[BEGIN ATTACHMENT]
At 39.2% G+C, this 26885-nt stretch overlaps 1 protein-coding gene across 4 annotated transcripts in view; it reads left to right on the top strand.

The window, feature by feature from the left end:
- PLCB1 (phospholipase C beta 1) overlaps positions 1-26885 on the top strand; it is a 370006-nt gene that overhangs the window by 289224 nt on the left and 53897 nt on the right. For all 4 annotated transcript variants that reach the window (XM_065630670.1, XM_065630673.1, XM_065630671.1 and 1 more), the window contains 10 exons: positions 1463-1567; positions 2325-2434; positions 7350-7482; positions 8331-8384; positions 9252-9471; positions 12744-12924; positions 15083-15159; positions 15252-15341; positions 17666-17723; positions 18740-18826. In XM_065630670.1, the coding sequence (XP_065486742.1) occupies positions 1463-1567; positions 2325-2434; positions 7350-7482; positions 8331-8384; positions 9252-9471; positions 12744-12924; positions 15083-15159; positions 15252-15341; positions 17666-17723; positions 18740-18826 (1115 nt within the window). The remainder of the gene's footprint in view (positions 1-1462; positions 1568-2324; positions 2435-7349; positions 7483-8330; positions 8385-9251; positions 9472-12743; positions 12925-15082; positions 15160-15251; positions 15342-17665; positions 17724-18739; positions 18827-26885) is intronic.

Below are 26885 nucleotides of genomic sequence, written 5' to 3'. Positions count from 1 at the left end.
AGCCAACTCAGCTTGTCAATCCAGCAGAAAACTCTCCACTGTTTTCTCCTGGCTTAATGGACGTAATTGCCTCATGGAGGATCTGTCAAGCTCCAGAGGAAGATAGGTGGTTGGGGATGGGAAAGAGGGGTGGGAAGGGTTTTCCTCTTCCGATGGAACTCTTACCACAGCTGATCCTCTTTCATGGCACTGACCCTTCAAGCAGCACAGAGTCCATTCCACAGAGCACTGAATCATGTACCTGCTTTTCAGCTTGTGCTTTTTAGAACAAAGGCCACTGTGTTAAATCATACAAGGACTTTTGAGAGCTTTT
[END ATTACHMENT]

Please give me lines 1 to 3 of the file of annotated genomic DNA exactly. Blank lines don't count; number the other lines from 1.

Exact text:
At 39.2% G+C, this 26885-nt stretch overlaps 1 protein-coding gene across 4 annotated transcripts in view; it reads left to right on the top strand.

The window, feature by feature from the left end:
- PLCB1 (phospholipase C beta 1) overlaps positions 1-26885 on the top strand; it is a 370006-nt gene that overhangs the window by 289224 nt on the left and 53897 nt on the right. For all 4 annotated transcript variants that reach the window (XM_065630670.1, XM_065630673.1, XM_065630671.1 and 1 more), the window contains 10 exons: positions 1463-1567; positions 2325-2434; positions 7350-7482; positions 8331-8384; positions 9252-9471; positions 12744-12924; positions 15083-15159; positions 15252-15341; positions 17666-17723; positions 18740-18826. In XM_065630670.1, the coding sequence (XP_065486742.1) occupies positions 1463-1567; positions 2325-2434; positions 7350-7482; positions 8331-8384; positions 9252-9471; positions 12744-12924; positions 15083-15159; positions 15252-15341; positions 17666-17723; positions 18740-18826 (1115 nt within the window). The remainder of the gene's footprint in view (positions 1-1462; positions 1568-2324; positions 2435-7349; positions 7483-8330; positions 8385-9251; positions 9472-12743; positions 12925-15082; positions 15160-15251; positions 15342-17665; positions 17724-18739; positions 18827-26885) is intronic.